Historic Pelham

Presenting the rich history of Pelham, NY in Westchester County: current historical research, descriptions of how to research Pelham history online and genealogy discussions of Pelham families.

Thursday, May 06, 2010

Consolidation Involving Pelham Has Been Discussed Since at Least 1824

During the mid-1970s, the Village of Pelham and the Village of North Pelham were consolidated to form today's Village of Pelham.  From the 1920s to the present, residents of Pelham have debated the pros and cons of consolidating various of the villages.  Others have been debating for decades whether to consolidate or annex into greater New York City various of the suburban governmental units including Pelham.  Interestingly, it seems that such considerations were being proposed as early as 1824.

The excerpt below if from the Gazetteer of the State of New-York published in 1824.  In it, the author of the entry for Pelham indicates that "it would be well, perhaps," to consider consolidating some of the small Towns in the area including the Town of Pelham.

"PELHAM, a small Township of Westchester County, on the East river, or Long-Island Sound, 18 miles from New-York, and 9 S. of White Plains; bounded E. by New-Rochelle, W. by East-Chester, S. by the Sound, and including several small but valuable islands.  On the N. it terminates in a point.  It is washed on the W. by East-Chester, or Hutchinson's, or Hutchins' creek, and like the other towns of this County, is confined to a very small area.  The land is very stony, but productive, and the surface has little diversity.  The turnpike toward Boston, from New-York, leads across this town, and there are some handsome country seats along the Sound.  Pell's Point is at the S. end, and the islands are Minneford's or City Island, Hart's Island, and High Island.  Rodman's Neck and Pell's Point are the same.  Population, 283; 50 farmers and 1 mechanic; no slaves; 31 free blacks; taxable property $164764; 1 school district; school kept 5 months in 12; $50; 65; 35; electors, 48; 2947 acres of improved land; 254 cattle, 46 horses, 212 sheep; 182 yards of cloth made in the domestic way.  In some of the freaks of our legislation, it would be well, perhaps, to consolidate some of these little towns, though it might diminish the number of those little-great-men, who derive all their importance from an office.  But -- 'the more teats the more puppies,' a fact perfectly understood by all the managers, as well on the smaller as on the greater scale, and division and subdivision are the order of the day.  So many alterations have already been made, in the boundaries of Counties and Towns, so many have been subdivided, and new ones erected, even since the 2 late Censuses, of 1820 and 1821, that in very many instances we have to substitute guessing for enumeration, while yet the Census is hardly dry from the press.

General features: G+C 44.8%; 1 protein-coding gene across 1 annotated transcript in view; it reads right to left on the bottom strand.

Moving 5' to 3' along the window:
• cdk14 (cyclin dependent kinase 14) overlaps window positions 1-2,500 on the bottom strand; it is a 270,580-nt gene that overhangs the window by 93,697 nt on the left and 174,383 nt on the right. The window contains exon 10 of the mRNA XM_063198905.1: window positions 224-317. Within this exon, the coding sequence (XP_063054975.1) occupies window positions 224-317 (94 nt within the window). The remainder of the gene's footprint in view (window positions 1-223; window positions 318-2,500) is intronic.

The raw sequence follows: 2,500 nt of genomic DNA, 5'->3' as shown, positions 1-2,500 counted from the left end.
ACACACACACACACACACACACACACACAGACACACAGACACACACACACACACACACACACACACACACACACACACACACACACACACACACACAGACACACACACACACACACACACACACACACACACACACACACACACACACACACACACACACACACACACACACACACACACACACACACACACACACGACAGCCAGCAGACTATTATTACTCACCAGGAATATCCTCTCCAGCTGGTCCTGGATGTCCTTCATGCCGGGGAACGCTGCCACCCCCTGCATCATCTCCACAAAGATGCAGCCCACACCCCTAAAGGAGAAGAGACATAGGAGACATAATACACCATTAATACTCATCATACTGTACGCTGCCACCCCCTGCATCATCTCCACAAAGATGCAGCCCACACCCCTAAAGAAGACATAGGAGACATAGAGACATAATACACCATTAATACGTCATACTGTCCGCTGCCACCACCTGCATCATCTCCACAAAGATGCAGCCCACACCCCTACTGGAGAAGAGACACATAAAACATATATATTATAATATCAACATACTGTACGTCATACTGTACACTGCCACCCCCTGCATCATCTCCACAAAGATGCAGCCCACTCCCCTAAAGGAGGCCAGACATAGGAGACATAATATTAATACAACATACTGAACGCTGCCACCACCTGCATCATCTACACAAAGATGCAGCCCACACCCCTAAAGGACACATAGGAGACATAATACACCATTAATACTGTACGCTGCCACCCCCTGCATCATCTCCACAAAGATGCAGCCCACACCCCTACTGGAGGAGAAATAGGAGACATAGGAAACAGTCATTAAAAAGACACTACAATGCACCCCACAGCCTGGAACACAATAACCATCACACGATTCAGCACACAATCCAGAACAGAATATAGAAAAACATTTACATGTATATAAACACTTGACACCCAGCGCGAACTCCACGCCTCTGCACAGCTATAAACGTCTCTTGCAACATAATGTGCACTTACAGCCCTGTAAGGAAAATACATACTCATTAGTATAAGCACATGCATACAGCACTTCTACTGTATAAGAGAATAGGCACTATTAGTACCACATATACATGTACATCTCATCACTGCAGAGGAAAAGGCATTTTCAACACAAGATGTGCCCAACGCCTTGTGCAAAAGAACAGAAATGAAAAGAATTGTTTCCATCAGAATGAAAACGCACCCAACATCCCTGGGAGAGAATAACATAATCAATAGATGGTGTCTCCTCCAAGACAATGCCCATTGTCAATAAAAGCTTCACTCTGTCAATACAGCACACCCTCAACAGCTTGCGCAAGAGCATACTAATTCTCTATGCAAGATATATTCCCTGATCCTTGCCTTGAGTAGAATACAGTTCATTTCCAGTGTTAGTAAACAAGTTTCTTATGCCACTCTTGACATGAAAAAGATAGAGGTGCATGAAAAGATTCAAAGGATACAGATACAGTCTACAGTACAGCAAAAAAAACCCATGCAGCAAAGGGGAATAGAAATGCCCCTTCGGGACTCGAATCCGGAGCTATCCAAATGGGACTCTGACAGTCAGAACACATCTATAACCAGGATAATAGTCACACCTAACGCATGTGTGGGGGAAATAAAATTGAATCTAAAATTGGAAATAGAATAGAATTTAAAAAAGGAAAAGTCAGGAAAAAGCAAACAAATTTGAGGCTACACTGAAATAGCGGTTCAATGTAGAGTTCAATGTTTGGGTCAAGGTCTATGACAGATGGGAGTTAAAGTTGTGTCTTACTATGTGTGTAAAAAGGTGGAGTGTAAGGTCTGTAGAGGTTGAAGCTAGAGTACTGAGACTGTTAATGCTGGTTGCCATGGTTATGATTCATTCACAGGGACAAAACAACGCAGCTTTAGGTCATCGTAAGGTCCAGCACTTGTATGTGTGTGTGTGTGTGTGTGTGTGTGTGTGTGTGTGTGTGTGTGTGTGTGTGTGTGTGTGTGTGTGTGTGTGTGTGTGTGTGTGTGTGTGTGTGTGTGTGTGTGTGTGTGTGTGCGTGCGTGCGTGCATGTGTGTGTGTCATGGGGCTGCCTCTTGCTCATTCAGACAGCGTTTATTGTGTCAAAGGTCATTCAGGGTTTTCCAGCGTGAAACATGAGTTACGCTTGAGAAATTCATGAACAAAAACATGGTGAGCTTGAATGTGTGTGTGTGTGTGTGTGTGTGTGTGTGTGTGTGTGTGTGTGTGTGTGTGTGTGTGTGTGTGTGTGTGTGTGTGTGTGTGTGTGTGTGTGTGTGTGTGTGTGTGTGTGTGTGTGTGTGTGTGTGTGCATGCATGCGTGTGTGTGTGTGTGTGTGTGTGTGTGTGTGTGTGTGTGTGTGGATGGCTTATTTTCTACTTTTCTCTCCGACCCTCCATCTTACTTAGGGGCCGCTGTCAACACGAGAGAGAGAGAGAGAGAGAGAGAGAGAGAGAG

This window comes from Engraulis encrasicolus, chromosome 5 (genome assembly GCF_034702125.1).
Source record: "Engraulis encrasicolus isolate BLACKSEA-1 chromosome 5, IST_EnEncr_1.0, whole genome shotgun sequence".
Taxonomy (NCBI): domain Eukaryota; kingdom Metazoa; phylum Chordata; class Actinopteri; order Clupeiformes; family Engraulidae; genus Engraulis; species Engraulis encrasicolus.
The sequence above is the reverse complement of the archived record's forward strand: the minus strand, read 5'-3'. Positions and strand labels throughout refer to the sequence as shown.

See Civil Divisions.
S.M., J.W., S.D."

Source:  Spafford, Horatio Gates, A Gazetteer of the State of New-York:  Embracing an Ample Survey and Description of its Counties, Towns, Cities, Villages, Canals, Mountains, Lakes, Rivers, Creeks, and Natural Topography, p. 406 (Albany, NY:  B.D. Packard, 1824).

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